Pearl Werbach

and 2 more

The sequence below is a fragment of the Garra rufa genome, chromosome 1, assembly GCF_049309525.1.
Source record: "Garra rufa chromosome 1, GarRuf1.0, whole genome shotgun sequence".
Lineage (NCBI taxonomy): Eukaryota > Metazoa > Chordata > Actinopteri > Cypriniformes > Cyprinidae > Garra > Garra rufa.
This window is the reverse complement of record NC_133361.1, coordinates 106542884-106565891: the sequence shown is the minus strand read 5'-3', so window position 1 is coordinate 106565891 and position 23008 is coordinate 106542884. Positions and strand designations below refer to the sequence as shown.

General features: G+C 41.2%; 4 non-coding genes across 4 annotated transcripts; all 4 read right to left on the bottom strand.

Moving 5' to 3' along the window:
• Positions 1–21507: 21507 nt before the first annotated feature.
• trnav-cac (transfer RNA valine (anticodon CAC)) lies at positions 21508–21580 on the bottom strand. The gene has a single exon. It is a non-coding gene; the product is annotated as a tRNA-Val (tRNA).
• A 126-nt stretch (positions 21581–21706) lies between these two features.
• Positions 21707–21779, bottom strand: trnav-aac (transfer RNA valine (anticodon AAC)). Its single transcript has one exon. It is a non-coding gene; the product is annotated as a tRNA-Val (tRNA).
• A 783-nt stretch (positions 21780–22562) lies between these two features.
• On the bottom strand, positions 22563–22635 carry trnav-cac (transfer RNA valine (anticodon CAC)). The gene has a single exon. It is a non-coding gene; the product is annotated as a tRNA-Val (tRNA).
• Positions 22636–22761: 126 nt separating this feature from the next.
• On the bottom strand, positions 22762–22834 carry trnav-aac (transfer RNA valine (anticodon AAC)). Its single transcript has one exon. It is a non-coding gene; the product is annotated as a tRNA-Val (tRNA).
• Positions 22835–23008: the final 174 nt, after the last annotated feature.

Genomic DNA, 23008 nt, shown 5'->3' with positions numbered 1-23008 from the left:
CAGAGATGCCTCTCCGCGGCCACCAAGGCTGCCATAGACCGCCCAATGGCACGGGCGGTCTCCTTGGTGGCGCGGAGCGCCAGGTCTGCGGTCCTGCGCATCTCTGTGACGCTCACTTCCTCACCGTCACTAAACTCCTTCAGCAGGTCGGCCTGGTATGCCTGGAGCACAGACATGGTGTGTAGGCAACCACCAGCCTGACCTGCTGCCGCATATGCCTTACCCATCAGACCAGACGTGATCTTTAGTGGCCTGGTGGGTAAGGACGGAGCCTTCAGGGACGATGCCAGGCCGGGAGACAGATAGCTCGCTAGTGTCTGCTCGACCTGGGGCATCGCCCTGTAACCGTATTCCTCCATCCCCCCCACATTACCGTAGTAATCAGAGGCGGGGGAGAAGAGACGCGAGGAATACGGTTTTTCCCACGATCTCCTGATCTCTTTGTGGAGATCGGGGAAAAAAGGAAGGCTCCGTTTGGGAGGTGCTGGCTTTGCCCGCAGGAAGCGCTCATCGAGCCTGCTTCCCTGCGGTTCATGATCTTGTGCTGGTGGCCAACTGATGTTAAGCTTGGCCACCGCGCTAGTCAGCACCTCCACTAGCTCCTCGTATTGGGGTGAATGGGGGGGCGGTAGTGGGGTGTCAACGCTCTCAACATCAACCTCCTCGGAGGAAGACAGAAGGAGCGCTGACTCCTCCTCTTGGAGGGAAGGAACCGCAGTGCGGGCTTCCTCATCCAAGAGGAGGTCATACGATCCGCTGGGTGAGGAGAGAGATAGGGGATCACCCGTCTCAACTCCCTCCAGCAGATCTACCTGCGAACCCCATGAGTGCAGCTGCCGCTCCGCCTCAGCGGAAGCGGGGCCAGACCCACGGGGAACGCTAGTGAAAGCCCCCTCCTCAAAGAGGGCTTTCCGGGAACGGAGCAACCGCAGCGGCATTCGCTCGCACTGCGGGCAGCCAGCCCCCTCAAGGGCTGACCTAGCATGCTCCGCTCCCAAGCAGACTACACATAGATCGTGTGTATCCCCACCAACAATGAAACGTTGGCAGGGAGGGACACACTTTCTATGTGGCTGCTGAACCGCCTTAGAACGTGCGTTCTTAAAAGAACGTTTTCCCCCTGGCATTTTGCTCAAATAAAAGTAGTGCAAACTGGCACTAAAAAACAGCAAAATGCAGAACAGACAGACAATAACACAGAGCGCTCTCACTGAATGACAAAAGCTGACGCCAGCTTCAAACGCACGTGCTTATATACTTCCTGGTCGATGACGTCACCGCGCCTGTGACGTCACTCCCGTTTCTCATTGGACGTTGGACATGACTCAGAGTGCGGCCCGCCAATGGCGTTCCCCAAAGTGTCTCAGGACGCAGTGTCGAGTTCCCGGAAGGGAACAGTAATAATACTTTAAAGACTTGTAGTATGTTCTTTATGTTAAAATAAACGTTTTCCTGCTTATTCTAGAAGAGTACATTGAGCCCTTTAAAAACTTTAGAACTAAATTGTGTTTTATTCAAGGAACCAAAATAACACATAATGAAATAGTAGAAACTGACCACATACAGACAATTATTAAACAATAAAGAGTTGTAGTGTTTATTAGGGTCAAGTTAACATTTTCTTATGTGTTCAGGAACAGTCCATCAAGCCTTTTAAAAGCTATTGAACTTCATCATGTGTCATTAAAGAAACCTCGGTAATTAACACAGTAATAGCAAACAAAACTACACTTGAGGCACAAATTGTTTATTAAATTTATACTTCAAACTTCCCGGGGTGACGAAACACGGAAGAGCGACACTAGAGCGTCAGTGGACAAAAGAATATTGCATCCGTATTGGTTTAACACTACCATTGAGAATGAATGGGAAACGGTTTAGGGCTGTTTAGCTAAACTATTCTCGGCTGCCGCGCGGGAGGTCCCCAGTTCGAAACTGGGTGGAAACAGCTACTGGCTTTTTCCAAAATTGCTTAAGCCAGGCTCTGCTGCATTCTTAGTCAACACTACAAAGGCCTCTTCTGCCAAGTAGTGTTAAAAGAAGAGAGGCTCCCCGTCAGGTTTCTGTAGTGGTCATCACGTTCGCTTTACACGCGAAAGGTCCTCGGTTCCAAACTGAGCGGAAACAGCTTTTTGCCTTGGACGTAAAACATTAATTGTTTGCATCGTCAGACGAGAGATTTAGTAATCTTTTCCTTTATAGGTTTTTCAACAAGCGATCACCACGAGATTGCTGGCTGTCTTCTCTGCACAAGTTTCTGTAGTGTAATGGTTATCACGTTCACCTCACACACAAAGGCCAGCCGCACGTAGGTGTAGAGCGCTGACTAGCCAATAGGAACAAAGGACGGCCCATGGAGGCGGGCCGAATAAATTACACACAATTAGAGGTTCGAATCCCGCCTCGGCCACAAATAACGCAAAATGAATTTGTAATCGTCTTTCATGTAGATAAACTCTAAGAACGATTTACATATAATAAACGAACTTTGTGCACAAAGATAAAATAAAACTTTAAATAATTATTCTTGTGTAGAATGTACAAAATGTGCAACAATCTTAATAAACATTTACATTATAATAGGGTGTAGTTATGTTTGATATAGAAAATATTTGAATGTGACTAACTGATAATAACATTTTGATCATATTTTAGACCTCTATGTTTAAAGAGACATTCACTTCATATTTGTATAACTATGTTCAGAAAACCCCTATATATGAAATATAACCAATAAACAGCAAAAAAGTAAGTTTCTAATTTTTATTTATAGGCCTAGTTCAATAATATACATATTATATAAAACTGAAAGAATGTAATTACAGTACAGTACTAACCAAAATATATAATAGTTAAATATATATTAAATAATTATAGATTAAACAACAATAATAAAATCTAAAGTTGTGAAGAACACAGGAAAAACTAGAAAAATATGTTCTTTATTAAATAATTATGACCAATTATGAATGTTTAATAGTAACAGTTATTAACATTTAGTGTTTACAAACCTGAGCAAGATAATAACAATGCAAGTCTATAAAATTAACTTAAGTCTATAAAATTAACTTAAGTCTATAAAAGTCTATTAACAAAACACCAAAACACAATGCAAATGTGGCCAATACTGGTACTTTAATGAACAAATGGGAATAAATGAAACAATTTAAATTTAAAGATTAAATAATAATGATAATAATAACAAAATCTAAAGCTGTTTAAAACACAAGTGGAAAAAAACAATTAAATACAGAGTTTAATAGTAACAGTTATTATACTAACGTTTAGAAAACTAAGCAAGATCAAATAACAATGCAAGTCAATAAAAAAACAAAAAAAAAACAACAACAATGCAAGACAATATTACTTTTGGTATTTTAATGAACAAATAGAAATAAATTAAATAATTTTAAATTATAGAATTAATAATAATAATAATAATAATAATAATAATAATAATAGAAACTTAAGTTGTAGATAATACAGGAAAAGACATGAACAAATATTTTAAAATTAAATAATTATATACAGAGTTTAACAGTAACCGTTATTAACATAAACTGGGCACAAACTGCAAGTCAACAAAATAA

This study takes a look into public health and its intersections with environmental justice through soil contamination. We studied four San Francisco neighborhoods– two low-income and two high-income. 25 soil samples were collected from each neighborhood, for a total of 100 samples. The samples were then tested with an X-Ray Fluorescence Analyzer (XRF) for toxic heavy metal contamination. The heavy metals tested for were lead, arsenic, uranium, and thorium. The two low-income communities chosen are Bayview-Hunter’s Point (HP) and Chinatown (CT), both of which are below the citywide median household income. The high-income neighborhoods are Presidio Heights and Potrero Hill, both above the citywide median household income. It was found that Potrero Hill (PoH) had the largest mean Pb levels at 274.2 ppm, with Presidio Heights (PH) having the second largest at 211.1 ppm, more than twice the California recommended maximum of 80 ppm. Meanwhile, CT and HP mean Pb levels were found to be at 76.3 ppm and 123.3 ppm, respectively. These findings point to the fact that the high percentage of pre-1980-built housing of PH, coupled with its high greenspace density, may be raising exposure rates. It was in 1978 when the usage of lead paint began to be reduced and in 2002 arsenic in housing construction. As a result of high greenspace, heavy metals can more easily leach into the soil instead of somewhere more low-contact (e.g. water). The high presence of these heavy metals as a result of older housing, coupled with ample space for it to be contained near people, may be why so much was found in neighborhoods with these attributes. The lower CT and HP Pb and As levels may be a result of the lower access to soil, as they both have lower greenspace density than the citywide average. This study uncovers a different way in which exposure to arsenic and lead can occur. Previous studies have mainly focused on more industrial neighborhoods, but our findings show that there are other aspects of a neighborhood that can make it high-risk. Our findings produced optimistic results about the soil safety of two industrial and high-density neighborhoods, HP and CT, while drawing attention to the unsafe heavy metal levels in PH and PoH soil.